From Lincoln to King to Obama

From left to right: Edna Medford, Eddie Glaude and Eric Foner during a discussion on Jan. 28.
“Complicated Legacies” event explores narratives that influence historical understanding.
January 30, 2013

In a discussion that ranged from the Civil War to the civil rights movement, from President Abraham Lincoln’s second inaugural address in March 1865 to President Barack Obama’s second inaugural address last week, “Complicated Legacies: Lincoln, King and Obama” explored the way we talk about and remember historical events.

The event, presented by the Office of the Vice Provost for Diversity and Inclusion on Jan. 28, served as both a celebration of the life of Dr. Martin Luther King Jr., and the kickoff of George Washington University’s yearlong ProClaiming Freedom Initiative, a series of discussions and events to commemorate the 150th anniversary of the Emancipation Proclamation and the 50th anniversary of the March on Washington for Jobs and Freedom. 

Panelists included Eric Foner, the DeWitt Clinton Professor of History at Columbia University; Eddie Glaude, the William S. Tod Professor of Religion and African American Studies at Princeton University; and Edna Medford, professor and chair of the history department at Howard University.

“The great men and significant milestones… are part of a complex effort to realize the ideals of democracy,” said Terri Harris Reed, GW’s vice provost for diversity and inclusion. Dr. Reed said the yearlong series of events would be a “journey, as we uncover, recover and discover the stories of a nation and its people seeking to fill its promises, dreams and hopes for freedom and equality.”

The panelists discussed the legacies of President Lincoln and Dr. King and how we talk about these famous figures today, as well as the narrative of “freedom,” which has been part of every significant American struggle.

“I like to think of freedom as a practice, not as an end or an achievement,” Dr. Glaude said. “Freedom is in constant need of renewal. Whenever we find it in some ways, its opposite is always close by.”

Dr. Foner noted that while the concept of freedom has been central to American political thought since our inception as a nation, it has meant very different things over time. At the time of the Emancipation Proclamation, for example, President Lincoln did not necessarily believe that slaves deserved equality with whites. Dr. Medford said Lincoln’s definition of freedom was quite different from how enslaved people saw it.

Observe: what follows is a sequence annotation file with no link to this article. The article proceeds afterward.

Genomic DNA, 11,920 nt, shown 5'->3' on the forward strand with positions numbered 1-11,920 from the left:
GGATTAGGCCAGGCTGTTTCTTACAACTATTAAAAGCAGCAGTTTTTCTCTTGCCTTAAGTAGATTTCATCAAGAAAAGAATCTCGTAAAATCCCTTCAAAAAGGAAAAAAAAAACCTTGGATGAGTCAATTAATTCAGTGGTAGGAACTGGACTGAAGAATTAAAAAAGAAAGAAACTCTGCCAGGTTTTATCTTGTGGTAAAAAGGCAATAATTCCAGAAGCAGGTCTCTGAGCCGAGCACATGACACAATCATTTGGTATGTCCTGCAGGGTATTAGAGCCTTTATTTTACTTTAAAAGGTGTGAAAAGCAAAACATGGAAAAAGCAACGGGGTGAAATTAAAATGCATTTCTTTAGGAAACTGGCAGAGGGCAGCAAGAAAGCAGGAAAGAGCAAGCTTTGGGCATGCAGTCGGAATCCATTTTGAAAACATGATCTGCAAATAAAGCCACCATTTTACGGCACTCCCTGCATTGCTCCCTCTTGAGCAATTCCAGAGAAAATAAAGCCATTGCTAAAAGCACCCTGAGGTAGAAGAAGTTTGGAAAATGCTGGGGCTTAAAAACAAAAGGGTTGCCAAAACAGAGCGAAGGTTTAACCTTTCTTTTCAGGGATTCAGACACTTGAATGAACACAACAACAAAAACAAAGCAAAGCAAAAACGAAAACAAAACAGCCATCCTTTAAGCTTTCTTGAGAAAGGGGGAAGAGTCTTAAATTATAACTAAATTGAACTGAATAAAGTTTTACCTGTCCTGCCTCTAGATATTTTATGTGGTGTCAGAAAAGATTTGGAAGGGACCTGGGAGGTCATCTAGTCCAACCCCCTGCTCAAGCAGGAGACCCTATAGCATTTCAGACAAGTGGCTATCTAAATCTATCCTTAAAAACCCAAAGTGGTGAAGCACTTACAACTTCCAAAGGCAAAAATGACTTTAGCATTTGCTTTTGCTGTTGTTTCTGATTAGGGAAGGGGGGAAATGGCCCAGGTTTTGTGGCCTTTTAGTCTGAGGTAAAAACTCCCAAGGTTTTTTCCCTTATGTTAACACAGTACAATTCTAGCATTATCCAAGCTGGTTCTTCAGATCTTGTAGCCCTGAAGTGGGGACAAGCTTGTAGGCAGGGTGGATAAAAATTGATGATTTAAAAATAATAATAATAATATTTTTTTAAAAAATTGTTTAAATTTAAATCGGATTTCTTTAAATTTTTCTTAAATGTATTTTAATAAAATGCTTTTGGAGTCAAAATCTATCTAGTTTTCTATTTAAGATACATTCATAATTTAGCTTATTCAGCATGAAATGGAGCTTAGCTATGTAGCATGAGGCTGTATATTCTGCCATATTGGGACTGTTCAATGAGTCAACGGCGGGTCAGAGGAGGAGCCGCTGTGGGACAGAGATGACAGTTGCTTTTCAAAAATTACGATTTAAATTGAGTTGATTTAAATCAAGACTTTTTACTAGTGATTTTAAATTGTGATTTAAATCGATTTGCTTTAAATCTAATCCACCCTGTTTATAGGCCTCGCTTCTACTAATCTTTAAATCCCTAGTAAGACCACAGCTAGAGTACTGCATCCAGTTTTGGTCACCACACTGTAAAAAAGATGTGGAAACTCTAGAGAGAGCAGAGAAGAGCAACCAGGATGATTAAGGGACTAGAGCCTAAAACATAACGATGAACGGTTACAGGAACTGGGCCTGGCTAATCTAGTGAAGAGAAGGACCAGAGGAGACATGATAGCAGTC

“[Lincoln] believed everyone should be entitled to improve themselves. That was his definition of freedom,” she said. “Enslaved people saw it as much different—they saw it as equality of opportunity, having the same rights as other Americans. We were released from slavery but did not receive the same rights immediately, and some would argue that we still are not there.”

The panelists agreed that no one benefits when significant events in history are simplified to fit a narrow narrative.

It would be wrong to recall the Emancipation Proclamation or the March on Washington as simply “a feel-good story of greater and greater freedom,” Dr. Foner said.

Dr. Medford said people often subscribe to this type of simplified historical narrative because it helps them feel less guilty about unethical things that Americans did in the past.

“We need to remind ourselves that history is about interpretation, how we view the world—not just a collection of facts,” she said. “It reflects our values, and we’re very vulnerable and emotional when recalling our history. If you have a figure like Lincoln who supposedly freed the slaves with the stroke of a pen without any  help from the slaves themselves, or abolitionists, or Congress….if we can embrace that view of history, we have saved ourselves from the burden of having abused and exploited people.”

The panelists discussed President Obama’s reelection and what he might be able to learn from history. They compared both presidents’ second inaugural addresses, emphasizing how President Lincoln’s speech adopted the rhetoric that abolitionists had been using for years, while President Obama included references to the struggle for gay rights for the first time, adopting language that had been used by gay rights activists for decades.

Dr. Foner pointed out that President Obama’s speech, however, didn’t mention the struggles that disadvantaged groups still face.

“It fits into this ‘onwards and upwards’ story,” he said. “There wasn’t much about the disabilities these groups—women, African Americans, gays—still face. It makes it seem like we’ve overcome.”

Dr. Medford said she felt strongly that President Obama’s reelection was more important that his initial election, because it proved that the election of a black president was not a fluke. And our society won’t be truly colorblind, she said, until we elect an African American president who is as bad as some of America’s past presidents—not just someone who is bright and had many achievements before entering the White House, like President Obama.

Dr. Glaude concluded  by noting that Dr. King took his activism out of the domestic sphere and into the international sphere with his criticism of the Vietnam War and its connections to racism, militarism and capitalism.

“What would King say about drones?” he asked. “Part of what we’re trying to do is see how the narratives we tell ourselves… orient us toward our policies, our lives and the folks we ought to care about around the world.”

More information about the ProClaiming Freedom Initiative is available online.

 

Complicated Legacies: Lincoln, King and Obama